13 Emaciated Great Danes Rescued From Abandoned Breeding Farm

The animal welfare is a responsibility of the owner, but humans often forget this, and animal abuse stories reveal some horrifying details of torture and betrayal. Fortunately, many neglected animals manage to eventually find a loving home, such as the ones from our story.

On August 19, animal rescuers from Watchdog Thailand and the Pathum Thani Livestock Development Office’s Animal Welfare Division raided a dog breeding farm that had been reported to be abandoned by the owner a few weeks before and witnessed a horror.

Namely, thirteen Great Danes were locked in cages, starved, and emaciated, with their ribs and vertebrae protruding through their thinning fur.  Before the help arrived, three other dogs, a mother, and her two pups had died.

Department director-general Sorawit Thanito explained the department had rescued the dogs from a house in Lat Lum Kaeo district after receiving a tip-off via the department’s DLD 4.0 smartphone application.

The owner was a middle-aged woman who told veterinarian Kangwan Thirathamrong that she planned to raise the dogs and sell them.

Great Danes are huge, powerful and elegant dogs. Yet, they are considered gentle giants. These dogs are moderately playful, affectionate and good with children. They get along with other animals, particularly if raised with them and will surely guard one’s home. Also, Great Danes are considered easy to train.

Yet, the dogs’ owner was unemployed, and couldn’t sell them, so she shut down the breeding facility during her divorce and neglected the home and the farm. She claimed that she didn’t hurt the dogs and still fed them but they suffered due to her financial problems.

Her relative who lived nearby reported the case as she pitied the poor dogs. She told housekeeper Nui, 50, to look after the property after the woman’s abandonment, and Nui later helped with the rescue.

Some of the dogs were on the brink of deaths, and the cages were filthy, so volunteers helped them into their vehicles and sped them to the nearest vet, where they were examined, fed, and cared for.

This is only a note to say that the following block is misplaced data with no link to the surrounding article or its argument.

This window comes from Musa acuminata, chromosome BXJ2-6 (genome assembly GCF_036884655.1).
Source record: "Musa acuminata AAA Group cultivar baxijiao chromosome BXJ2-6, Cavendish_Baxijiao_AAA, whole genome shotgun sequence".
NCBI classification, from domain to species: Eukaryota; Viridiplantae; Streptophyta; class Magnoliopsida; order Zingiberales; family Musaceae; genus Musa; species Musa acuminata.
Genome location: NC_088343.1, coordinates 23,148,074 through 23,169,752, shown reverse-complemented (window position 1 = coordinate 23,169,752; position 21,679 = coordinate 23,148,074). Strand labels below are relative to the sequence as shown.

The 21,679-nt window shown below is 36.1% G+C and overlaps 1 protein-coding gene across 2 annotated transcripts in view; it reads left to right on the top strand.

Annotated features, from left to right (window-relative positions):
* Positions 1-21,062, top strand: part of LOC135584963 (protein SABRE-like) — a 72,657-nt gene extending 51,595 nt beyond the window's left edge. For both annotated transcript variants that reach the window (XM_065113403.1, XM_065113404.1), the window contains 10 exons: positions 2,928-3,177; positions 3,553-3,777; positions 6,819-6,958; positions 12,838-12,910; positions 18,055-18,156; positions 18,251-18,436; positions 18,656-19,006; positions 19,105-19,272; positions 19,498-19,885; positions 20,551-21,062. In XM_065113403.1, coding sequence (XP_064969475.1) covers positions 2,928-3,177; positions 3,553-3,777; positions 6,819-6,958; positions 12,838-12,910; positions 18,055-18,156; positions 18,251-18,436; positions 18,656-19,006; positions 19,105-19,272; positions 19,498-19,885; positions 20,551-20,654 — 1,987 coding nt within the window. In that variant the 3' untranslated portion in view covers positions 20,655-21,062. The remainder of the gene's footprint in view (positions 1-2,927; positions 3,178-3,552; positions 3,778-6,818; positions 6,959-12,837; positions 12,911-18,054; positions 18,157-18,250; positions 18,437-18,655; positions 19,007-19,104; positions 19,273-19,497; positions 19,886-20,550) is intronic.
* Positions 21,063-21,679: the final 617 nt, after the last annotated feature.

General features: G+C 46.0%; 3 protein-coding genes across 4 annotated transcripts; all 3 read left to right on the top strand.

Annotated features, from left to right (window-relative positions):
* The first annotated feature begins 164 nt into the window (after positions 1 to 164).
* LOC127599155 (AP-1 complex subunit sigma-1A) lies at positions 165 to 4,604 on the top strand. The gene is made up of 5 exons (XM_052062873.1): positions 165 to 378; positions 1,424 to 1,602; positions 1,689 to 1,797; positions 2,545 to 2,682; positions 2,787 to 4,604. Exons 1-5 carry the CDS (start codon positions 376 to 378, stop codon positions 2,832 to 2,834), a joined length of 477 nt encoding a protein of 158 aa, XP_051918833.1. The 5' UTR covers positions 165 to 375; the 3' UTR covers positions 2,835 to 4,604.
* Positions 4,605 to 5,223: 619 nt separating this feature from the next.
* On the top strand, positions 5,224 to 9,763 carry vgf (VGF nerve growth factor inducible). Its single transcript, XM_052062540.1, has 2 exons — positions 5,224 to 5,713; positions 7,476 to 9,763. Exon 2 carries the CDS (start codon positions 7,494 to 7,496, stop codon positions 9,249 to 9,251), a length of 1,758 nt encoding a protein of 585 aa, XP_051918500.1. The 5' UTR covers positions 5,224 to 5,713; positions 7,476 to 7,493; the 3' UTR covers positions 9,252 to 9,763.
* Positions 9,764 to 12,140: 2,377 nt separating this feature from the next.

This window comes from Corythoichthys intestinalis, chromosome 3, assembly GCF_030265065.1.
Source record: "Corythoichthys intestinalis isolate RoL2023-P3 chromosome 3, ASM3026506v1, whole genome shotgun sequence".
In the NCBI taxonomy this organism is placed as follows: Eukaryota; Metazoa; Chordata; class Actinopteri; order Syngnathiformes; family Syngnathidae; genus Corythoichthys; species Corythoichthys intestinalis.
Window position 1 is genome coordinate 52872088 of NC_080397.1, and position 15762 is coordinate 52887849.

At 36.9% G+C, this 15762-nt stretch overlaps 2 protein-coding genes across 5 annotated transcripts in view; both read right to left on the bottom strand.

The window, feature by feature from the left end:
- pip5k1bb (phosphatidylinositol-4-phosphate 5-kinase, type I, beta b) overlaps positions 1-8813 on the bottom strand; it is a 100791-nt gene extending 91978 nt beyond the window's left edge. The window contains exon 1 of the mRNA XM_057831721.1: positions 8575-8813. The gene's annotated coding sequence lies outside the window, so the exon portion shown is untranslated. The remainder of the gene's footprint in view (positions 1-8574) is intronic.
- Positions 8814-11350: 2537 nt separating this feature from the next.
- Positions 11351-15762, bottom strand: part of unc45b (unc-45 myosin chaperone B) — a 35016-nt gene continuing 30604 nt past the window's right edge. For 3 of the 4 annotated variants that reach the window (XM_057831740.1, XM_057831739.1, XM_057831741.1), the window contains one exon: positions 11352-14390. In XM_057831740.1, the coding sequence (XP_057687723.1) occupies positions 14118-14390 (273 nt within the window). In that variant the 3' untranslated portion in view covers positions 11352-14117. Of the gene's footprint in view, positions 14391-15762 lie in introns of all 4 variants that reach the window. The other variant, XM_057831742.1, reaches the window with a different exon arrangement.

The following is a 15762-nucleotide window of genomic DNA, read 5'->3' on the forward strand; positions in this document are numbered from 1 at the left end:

The vet explained that all of the tortured dogs require further care for recovery in the animal center. Then, if the owner is not financially ready to take them back, they will look for any dog lovers who are willing to look after them.

Watchdog Thailand shared the photos of the thin animals on August 19, and Facebook users have shared them tens of thousands of times, and many donated to the cause.

And at this point, the miracle happened. On August 21, the King of Thailand Rama X. heard of the story and adopted the dogs and funded their full veterinary treatment, food, and any other needs.

All of the dogs, five males and eight females from the ages of five months to two years — were picked up by Animal husbandry officers from the Bureau of the Royal Household, and were brought to Kasetsart University’s animal hospital where they will continue to be treated and fed until they restore their proper weight.

Meanwhile, the police investigated this case, and as Department of Livestock Development Deputy Director-General Somchuan Rattanamangkhalanon reported, the dog breeder will face animal cruelty charges, under the Cruelty Prevention and Welfare of Animal Act.

Citizens have the obligation to report any abuse they see, and animal abuse includes numerous subcategories of animal abuse, such as hoarding, neglect, physical abuse, inadequate shelter in extreme weather, lack of veterinary care, organized cruelty, and abandonment.

If you notice these situations, do not ignore them, but report the case and save the animal’s life.